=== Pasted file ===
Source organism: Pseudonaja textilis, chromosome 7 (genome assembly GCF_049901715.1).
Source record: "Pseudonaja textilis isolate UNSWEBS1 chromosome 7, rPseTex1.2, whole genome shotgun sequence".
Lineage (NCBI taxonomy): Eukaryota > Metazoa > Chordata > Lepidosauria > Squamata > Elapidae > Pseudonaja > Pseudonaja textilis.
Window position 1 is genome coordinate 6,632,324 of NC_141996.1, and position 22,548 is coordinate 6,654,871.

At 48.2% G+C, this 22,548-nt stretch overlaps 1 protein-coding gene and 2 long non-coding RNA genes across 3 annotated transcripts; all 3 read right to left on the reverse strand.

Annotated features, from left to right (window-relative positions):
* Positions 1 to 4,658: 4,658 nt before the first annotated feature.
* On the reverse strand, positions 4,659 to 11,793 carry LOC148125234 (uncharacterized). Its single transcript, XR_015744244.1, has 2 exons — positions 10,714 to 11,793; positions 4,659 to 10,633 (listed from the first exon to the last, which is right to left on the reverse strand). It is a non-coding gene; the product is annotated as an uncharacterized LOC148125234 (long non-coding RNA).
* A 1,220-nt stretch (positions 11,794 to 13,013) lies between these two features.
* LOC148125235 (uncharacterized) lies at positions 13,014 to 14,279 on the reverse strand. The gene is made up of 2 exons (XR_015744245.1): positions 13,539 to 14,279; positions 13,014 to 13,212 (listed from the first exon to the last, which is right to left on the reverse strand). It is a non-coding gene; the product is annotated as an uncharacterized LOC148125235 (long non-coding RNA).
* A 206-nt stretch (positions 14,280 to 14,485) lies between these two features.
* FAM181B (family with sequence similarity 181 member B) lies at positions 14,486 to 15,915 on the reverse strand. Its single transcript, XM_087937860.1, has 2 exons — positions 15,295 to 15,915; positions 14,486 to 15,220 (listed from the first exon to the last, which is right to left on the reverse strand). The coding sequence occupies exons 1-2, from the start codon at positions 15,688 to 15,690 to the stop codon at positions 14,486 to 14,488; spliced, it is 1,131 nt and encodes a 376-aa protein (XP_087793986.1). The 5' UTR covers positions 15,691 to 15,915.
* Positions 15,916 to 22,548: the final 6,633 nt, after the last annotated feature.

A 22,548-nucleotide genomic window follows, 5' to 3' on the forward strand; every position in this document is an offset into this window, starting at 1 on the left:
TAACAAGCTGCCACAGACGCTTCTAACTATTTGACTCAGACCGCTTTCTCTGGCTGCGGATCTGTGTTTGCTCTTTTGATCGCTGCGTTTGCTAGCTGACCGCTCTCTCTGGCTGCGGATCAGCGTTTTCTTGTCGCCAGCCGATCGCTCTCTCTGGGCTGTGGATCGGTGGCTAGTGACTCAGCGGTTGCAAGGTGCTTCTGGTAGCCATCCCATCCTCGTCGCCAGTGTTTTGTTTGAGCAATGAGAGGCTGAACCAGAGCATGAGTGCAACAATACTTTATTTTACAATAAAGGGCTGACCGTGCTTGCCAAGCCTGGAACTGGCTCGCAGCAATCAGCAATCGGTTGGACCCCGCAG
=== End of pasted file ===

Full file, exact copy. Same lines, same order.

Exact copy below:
Source organism: Pseudonaja textilis, chromosome 7 (genome assembly GCF_049901715.1).
Source record: "Pseudonaja textilis isolate UNSWEBS1 chromosome 7, rPseTex1.2, whole genome shotgun sequence".
Lineage (NCBI taxonomy): Eukaryota > Metazoa > Chordata > Lepidosauria > Squamata > Elapidae > Pseudonaja > Pseudonaja textilis.
Window position 1 is genome coordinate 6,632,324 of NC_141996.1, and position 22,548 is coordinate 6,654,871.

At 48.2% G+C, this 22,548-nt stretch overlaps 1 protein-coding gene and 2 long non-coding RNA genes across 3 annotated transcripts; all 3 read right to left on the reverse strand.

Annotated features, from left to right (window-relative positions):
* Positions 1 to 4,658: 4,658 nt before the first annotated feature.
* On the reverse strand, positions 4,659 to 11,793 carry LOC148125234 (uncharacterized). Its single transcript, XR_015744244.1, has 2 exons — positions 10,714 to 11,793; positions 4,659 to 10,633 (listed from the first exon to the last, which is right to left on the reverse strand). It is a non-coding gene; the product is annotated as an uncharacterized LOC148125234 (long non-coding RNA).
* A 1,220-nt stretch (positions 11,794 to 13,013) lies between these two features.
* LOC148125235 (uncharacterized) lies at positions 13,014 to 14,279 on the reverse strand. The gene is made up of 2 exons (XR_015744245.1): positions 13,539 to 14,279; positions 13,014 to 13,212 (listed from the first exon to the last, which is right to left on the reverse strand). It is a non-coding gene; the product is annotated as an uncharacterized LOC148125235 (long non-coding RNA).
* A 206-nt stretch (positions 14,280 to 14,485) lies between these two features.
* FAM181B (family with sequence similarity 181 member B) lies at positions 14,486 to 15,915 on the reverse strand. Its single transcript, XM_087937860.1, has 2 exons — positions 15,295 to 15,915; positions 14,486 to 15,220 (listed from the first exon to the last, which is right to left on the reverse strand). The coding sequence occupies exons 1-2, from the start codon at positions 15,688 to 15,690 to the stop codon at positions 14,486 to 14,488; spliced, it is 1,131 nt and encodes a 376-aa protein (XP_087793986.1). The 5' UTR covers positions 15,691 to 15,915.
* Positions 15,916 to 22,548: the final 6,633 nt, after the last annotated feature.

A 22,548-nucleotide genomic window follows, 5' to 3' on the forward strand; every position in this document is an offset into this window, starting at 1 on the left:
TAACAAGCTGCCACAGACGCTTCTAACTATTTGACTCAGACCGCTTTCTCTGGCTGCGGATCTGTGTTTGCTCTTTTGATCGCTGCGTTTGCTAGCTGACCGCTCTCTCTGGCTGCGGATCAGCGTTTTCTTGTCGCCAGCCGATCGCTCTCTCTGGGCTGTGGATCGGTGGCTAGTGACTCAGCGGTTGCAAGGTGCTTCTGGTAGCCATCCCATCCTCGTCGCCAGTGTTTTGTTTGAGCAATGAGAGGCTGAACCAGAGCATGAGTGCAACAATACTTTATTTTACAATAAAGGGCTGACCGTGCTTGCCAAGCCTGGAACTGGCTCGCAGCAATCAGCAATCGGTTGGACCCCGCAG